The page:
Translational Cell Metabolism in the Schéele Group
The Schéele Group study human brown adipose tissue heterogeneity, inter-cellular and inter-organ crosstalk. From this perspective, the group aims to identify new drug candidates against cardiometabolic disease.
The Schéele Group investigates the hypothesis that BAT is a regulatory organ in adult human metabolism, which communicates with central and peripheral metabolic units by secreted factors known as batokines. The group investigates the role of these batokines in organ crosstalk, but also as part of a communication network controlling browning by affecting other cells types present in the adipose tissue.
The Schéele group work in close collaboration with clinical departments to analyse otherwise inaccessible human adipose depots. For the next five years, the group will establish a large cohort of perirenal brown adipose tissue samples from patients with a range of cardiometabolic status undergoing kidney surgery.
The group isolates progenitor cells from human adipose tissue biopsies and differentiate them in vitro to study the mechanisms and cellular interactions controlling browning at single cell resolution. They perform joint modelling of multiomics data to identify secreted factors from human brown adipocytes. To prioritize among identified factors, they use machine learning-based software and high-content screening in hIPSc derived cell cultures of for example differentiated into neurons and hepatocytes, with the aim of identifying new drug targets against cardiometabolic diseases.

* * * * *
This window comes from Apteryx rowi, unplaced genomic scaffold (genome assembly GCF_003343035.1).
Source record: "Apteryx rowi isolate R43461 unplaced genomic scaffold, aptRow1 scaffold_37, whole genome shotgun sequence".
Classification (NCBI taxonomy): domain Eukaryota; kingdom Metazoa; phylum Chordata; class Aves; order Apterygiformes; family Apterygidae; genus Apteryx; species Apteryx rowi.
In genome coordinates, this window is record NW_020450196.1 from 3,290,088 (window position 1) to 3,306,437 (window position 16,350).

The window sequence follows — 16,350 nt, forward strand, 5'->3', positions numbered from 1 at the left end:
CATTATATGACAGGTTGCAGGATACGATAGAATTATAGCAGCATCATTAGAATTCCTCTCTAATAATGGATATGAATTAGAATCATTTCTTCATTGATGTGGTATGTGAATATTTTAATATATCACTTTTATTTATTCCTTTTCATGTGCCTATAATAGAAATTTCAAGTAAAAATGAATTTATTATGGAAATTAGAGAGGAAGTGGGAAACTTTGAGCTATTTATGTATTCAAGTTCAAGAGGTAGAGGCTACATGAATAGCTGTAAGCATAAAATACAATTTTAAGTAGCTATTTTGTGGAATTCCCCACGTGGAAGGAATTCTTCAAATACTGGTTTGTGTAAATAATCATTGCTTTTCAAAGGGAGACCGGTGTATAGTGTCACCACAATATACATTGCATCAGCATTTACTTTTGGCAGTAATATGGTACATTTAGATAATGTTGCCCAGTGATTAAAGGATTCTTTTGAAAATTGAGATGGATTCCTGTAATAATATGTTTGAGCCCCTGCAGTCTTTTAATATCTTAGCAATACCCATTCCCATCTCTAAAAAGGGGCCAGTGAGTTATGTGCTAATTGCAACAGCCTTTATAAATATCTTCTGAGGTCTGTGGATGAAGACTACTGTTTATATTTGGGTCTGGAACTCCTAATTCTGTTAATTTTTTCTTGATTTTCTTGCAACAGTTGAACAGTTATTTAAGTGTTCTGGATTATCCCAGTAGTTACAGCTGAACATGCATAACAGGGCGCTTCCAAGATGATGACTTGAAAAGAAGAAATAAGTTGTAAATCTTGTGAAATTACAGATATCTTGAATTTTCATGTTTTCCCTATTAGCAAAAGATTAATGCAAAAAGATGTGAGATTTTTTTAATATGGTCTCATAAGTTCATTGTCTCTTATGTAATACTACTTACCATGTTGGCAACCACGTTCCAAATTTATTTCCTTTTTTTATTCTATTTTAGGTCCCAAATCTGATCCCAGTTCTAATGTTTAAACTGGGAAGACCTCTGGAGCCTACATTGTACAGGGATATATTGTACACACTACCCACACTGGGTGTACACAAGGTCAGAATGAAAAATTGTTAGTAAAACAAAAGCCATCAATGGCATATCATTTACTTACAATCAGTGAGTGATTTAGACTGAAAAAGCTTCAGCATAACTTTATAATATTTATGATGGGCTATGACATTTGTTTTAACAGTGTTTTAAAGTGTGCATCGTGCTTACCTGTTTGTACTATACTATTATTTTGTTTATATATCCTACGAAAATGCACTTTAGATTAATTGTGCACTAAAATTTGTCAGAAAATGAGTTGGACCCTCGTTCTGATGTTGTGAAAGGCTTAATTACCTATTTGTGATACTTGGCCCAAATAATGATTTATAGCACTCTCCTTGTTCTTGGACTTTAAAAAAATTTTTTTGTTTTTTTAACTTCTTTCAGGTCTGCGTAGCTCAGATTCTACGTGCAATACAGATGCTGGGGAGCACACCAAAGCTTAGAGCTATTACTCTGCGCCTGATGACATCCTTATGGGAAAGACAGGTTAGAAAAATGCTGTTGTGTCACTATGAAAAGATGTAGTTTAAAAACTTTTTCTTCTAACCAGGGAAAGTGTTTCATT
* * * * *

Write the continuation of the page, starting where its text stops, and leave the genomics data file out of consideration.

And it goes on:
“Proteomics-Based Comparative Mapping of the Secretomes of Human Brown and White Adipocytes Reveals EPDR1 as a Novel Batokine”
Published in Cell Metabolism in 2019 this study is mapping the secretomes of human brown and white adipocytes and identifies several novel batokines, including EPDR1, exclusively identified in brown adipocytes cell media and necessary for brown fat differentiation.
“A classical brown adipose tissue mRNA signature partly overlaps with brite in the supraclavicular region of adult humans.”
Published in Cell Metabolism in 2013, this study was among the first to provide a molecular characterization of brown fat in adult humans, and furthermore demonstrated that brown fat progenitor cells could be isolated and maintain their brown fat identity when differentiated in vitro.
"Human Brown Adipocyte Thermogenesis Is Driven by β2-AR Stimulation."
Published in Cell Metabolism 2020 this study combined human in vivo experiments, by the group of André Carpentier, with experiments in human brown adipocytes and demonstrated that in humans, brown adipose tissue lipolysis and thermogenesis occur through β2-Adrenergic receptor signaling.
|Gaynor, Taylah Lea||Postdoc||+4535329138|
|Grønning, Alexander G Bjørnholt||Postdoc|
|Haglund, Oliver||Research Assistant|
|Lisdorf, Birgitte Romme||Biomedical Laboratory Scientist||+4535328119|
|Müller, Anika||Visiting PhD Student|
|Palani, Nagendra Prasad||Postdoc||+4535326352|
|Pontoppidan, Axel Bergishagen Priem||Master Student|
|Schéele, Camilla Charlotte Nielsen||Associate Professor - Promotion Programme||+4535330762|
|Simoes Heyn Roth Cardoso, Gabriella||Postdoc||+4591480502|
|Svenstrup, Victor||Research Assistant||+4535325856|